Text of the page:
A recent survey conducted by the access management company SecureAuth has shown the use of multi-factor authentication to secure data is increasing in popularity, although passwords still appear to be favored by the majority of organizations.
Passwords are not secure. They can be guessed or cracked using brute force attacks. End users also find it difficult to remember passwords and many still use simplistic passwords to secure their accounts. As recent breaches and data dumps have shown, many users still choose password, 123456, or equally easy to guess passwords for their accounts. Password recycling is also commonplace. If one web platform experiences a breach, the password can be used to gain access to multiple accounts. Often work passwords are used for personal sites and vice versa.
It is therefore unsurprising that the survey revealed the majority of IT professionals think passwords will be phased out at their organization in the next five years. 200 IT decision makers were asked about passwords and methods used to secure data. 69% said passwords would be abandoned altogether by 2021.
However, while many organizations have transitioned to multi-factor authentication to secure their assets, uptake has been relatively slow. Currently only 32% of companies said they use multi-factor authentication on at least three quarters of their assets. A further 27% said they use multi-factor authentication to protect between 50% and 75% of assets.
While it is taking some time to implement MFA, it is universally thought of as the best way to keep data secure. 99% of respondents felt two-factor authentication controls was the best method of protecting identities. Biometrics may show promise, although the cost is deemed by many to be prohibitively expensive.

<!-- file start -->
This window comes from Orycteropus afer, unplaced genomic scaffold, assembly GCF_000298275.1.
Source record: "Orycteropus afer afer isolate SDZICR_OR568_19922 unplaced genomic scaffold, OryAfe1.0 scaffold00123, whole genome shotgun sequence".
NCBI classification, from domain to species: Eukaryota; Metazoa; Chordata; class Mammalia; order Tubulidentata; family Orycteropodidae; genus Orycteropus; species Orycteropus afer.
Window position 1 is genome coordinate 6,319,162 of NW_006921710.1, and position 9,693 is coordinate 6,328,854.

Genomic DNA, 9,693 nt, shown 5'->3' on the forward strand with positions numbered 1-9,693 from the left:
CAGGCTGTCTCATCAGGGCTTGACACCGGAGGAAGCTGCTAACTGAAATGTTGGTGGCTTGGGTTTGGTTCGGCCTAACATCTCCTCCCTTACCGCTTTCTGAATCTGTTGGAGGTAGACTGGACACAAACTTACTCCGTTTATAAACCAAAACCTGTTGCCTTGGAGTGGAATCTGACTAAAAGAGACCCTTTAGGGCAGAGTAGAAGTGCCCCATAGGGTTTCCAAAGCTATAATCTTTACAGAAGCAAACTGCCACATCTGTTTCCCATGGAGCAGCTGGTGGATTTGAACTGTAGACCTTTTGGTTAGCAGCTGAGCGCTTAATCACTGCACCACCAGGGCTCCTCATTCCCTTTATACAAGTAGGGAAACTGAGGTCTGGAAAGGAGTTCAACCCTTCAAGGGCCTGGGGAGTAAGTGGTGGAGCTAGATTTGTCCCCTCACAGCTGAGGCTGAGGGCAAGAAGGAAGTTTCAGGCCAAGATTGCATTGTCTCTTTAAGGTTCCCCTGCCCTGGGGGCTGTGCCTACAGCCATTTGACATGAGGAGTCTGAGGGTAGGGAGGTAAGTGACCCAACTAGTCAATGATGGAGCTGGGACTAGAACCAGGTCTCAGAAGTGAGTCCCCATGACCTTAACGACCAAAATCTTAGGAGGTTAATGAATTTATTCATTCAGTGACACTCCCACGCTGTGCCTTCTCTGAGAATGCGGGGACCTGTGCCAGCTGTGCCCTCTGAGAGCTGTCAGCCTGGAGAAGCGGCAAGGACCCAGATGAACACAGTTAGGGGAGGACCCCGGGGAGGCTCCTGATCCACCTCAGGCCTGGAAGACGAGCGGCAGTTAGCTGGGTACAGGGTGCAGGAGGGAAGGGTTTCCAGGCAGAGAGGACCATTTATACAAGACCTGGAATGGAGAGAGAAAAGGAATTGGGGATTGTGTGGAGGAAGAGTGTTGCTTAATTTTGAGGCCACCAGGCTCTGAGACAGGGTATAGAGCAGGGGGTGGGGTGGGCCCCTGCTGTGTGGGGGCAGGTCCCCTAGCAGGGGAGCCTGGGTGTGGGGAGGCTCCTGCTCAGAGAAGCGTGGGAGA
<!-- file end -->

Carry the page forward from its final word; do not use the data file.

When asked what are the main barriers were to implementing multi-factor authentication controls, the main problems were resistance from company executives, disruption to user’s routines, and the lack of resources to support maintenance.
However, times are a-changing. Major breaches at LinkedIn, Yahoo, MySpace, and numerous other online platforms that resulted in passwords and security questions being compromised has prompted many businesses to carefully consider changing their authentication processes. It may not be time to ditch passwords entirely, but many companies are now considering augmenting passwords with other identity controls.
As Craig Lund, SecureAuth CEO explains, “Single-factor, password-based authentication – and even many traditional two-factor approaches – are no longer enough in today’s increasingly digital world.” With data breach costs now running to millions of dollars, passwords alone do not offer sufficient protection. As Lund says” it’s in everyone’s best interest to make it more difficult for attackers to cause further damage to our economy.”